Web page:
In the space of three months, the world has watched what seemed to be a localized flu outbreak in Mexico spread to 74 countries and infect some 27,737 people, according to the World Health Organization (WHO).
As of 10 June, 139 people had died as a result. Such has been the recent proliferation of the A(H1N1) influenza virus – dubbed `swine flu’ because of its apparent origin from pigs – that WHO declared an emergency meeting on 11 June to discuss whether it should be classified a pandemic and taken to the sixth and last of its alert phases.
A disease is classified as pandemic when its transmission between humans becomes widespread in two regions of the world.
The WHO says “an influenza pandemic is caused by a virus that is either entirely new or has not circulated recently and widely in the human population. This creates an almost universal vulnerability to infection. While not all people ever become infected during a pandemic, nearly all people are susceptible to infection.”
This would be the first time in 40 years that the world experiences a pandemic. The last was the Hong Kong flu in 1968 which killed about one million people.
Margaret Chan, director-general of WHO, has already indicated to the media that she believed the current status of A(H1N1) to be pandemic, but said she wanted to consult with leading experts first before making an official announcement.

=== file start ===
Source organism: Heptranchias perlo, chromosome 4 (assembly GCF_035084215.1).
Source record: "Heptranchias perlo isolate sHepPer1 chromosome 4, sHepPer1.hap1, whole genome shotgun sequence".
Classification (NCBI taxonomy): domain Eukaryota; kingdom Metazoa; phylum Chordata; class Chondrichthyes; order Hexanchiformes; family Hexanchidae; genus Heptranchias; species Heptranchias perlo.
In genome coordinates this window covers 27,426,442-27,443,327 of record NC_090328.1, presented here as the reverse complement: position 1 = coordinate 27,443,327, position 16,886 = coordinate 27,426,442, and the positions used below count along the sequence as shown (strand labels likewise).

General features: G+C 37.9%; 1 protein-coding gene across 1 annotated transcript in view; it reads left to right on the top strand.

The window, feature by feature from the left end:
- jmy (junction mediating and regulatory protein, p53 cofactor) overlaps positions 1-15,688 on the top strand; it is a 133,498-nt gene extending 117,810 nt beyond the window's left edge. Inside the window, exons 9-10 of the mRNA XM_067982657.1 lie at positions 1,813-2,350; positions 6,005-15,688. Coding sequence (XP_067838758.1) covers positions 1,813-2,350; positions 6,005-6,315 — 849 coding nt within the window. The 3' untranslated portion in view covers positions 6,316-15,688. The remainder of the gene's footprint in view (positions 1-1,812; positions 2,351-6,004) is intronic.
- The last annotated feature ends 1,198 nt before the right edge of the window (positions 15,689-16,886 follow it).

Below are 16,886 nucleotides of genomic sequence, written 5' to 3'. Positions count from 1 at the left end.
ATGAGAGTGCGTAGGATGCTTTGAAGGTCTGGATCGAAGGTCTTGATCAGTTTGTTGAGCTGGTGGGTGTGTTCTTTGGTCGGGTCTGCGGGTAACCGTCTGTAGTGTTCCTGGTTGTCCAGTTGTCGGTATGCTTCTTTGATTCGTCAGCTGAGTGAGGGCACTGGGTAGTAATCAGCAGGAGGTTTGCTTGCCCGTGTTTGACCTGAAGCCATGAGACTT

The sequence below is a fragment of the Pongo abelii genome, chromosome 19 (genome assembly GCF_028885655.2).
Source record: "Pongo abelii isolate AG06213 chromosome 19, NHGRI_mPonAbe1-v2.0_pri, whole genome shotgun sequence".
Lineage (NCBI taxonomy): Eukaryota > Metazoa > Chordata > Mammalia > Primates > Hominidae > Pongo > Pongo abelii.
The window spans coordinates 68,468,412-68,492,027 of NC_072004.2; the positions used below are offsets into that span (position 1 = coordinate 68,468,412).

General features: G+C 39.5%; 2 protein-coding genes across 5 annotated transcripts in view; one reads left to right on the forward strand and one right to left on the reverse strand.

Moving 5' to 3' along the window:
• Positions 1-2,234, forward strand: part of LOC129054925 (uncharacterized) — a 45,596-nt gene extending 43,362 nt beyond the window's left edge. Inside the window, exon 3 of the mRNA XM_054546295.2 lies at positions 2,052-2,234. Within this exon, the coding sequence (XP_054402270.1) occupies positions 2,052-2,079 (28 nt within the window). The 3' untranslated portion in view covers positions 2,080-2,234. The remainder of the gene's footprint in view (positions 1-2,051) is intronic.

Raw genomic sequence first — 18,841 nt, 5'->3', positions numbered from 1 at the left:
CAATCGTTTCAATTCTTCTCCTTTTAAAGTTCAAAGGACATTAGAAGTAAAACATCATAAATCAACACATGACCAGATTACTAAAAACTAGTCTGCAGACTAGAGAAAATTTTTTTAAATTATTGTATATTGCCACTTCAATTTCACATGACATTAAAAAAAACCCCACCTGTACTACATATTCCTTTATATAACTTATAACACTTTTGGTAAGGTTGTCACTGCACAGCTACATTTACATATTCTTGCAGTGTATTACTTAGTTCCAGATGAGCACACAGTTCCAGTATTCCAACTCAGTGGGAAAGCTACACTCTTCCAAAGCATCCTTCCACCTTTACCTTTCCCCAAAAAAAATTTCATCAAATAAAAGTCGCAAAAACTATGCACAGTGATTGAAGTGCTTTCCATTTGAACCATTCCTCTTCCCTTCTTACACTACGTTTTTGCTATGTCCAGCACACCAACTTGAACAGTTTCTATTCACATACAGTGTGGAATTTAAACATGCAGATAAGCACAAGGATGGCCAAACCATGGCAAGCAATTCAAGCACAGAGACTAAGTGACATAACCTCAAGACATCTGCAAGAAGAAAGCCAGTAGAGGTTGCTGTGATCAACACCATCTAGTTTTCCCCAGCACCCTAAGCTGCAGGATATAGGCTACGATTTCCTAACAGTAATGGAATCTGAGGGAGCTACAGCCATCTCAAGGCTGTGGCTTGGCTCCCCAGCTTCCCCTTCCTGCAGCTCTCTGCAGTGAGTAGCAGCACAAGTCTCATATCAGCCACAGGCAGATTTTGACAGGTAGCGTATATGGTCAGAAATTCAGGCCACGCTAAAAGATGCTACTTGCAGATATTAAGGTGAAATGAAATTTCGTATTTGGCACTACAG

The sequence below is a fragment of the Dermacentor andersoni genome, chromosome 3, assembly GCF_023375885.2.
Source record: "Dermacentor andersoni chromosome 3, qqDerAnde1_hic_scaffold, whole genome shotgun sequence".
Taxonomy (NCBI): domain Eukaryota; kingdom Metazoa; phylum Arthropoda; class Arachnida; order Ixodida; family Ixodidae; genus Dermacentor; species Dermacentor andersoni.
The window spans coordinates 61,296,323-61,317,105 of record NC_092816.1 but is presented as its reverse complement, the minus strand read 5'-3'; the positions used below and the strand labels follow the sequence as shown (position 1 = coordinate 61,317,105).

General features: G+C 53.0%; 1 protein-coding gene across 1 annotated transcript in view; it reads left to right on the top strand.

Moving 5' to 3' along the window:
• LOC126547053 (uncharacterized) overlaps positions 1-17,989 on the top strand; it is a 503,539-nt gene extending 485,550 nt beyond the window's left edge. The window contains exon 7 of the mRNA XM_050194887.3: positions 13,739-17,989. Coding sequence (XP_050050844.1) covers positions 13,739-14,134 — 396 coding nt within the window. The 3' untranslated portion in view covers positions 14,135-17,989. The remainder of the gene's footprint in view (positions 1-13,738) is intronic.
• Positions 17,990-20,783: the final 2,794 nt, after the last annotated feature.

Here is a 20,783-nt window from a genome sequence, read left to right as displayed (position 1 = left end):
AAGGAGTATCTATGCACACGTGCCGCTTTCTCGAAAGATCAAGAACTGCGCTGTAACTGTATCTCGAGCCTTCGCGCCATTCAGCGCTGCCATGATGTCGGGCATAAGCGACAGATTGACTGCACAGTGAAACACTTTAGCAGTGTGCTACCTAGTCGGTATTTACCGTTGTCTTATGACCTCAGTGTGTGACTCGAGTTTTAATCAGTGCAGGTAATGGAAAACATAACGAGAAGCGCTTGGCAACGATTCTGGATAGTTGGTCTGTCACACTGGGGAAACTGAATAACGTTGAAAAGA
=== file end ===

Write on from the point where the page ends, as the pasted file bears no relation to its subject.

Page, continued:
The WHO emergency meeting in Geneva on 11 June was prompted by a four-fold increase in A(H1N1) cases in Australia in the past week – bringing its total cases to 1,224. In Hong Kong – where 50 cases have been confirmed, including 12 students – the territory’s chief executive said all primary schools and nurseries would be shut for two weeks beginning on Friday 12 June in a bid to curb the spread of the virus.
The WHO has six pandemic influenza phases. The grouping and description of these pandemic phases were revised on 27 April 2009 to “make them easier to understand, more precise, and based upon observable phenomena”.
Phases 1-3 are predominantly animal infections with very few human infections. These phases correlate with preparedness, including capacity development and response planning activities.
In Phase 4 there is sustained human transmission. According to WHO, “Phase 4 indicates a significant increase in risk of a pandemic but does not necessarily mean that a pandemic is a foregone conclusion.”
Phase 5 is characterized by the human-to-human spread of the virus in at least two countries in one WHO region.
At Phase 6, the world has a new pandemic under way. It is characterized by community level outbreaks in at least one other country outside the WHO region identified in Phase 5.
However, experts note that moving into Phase 6 does not mean that the virus is any more deadly.
“By saying we are going to Phase 6, this would mean the spread continues,” Keiji Fukuda, WHO’s director of health security, said in a press conference on 9 June. “This does not mean the severity of the situation has increased.”
It is hoped that the new classification of A(H1N1) will send a signal to governments and health officials to continue and improve contingency and containment plans for the possibility of large numbers of people catching the virus.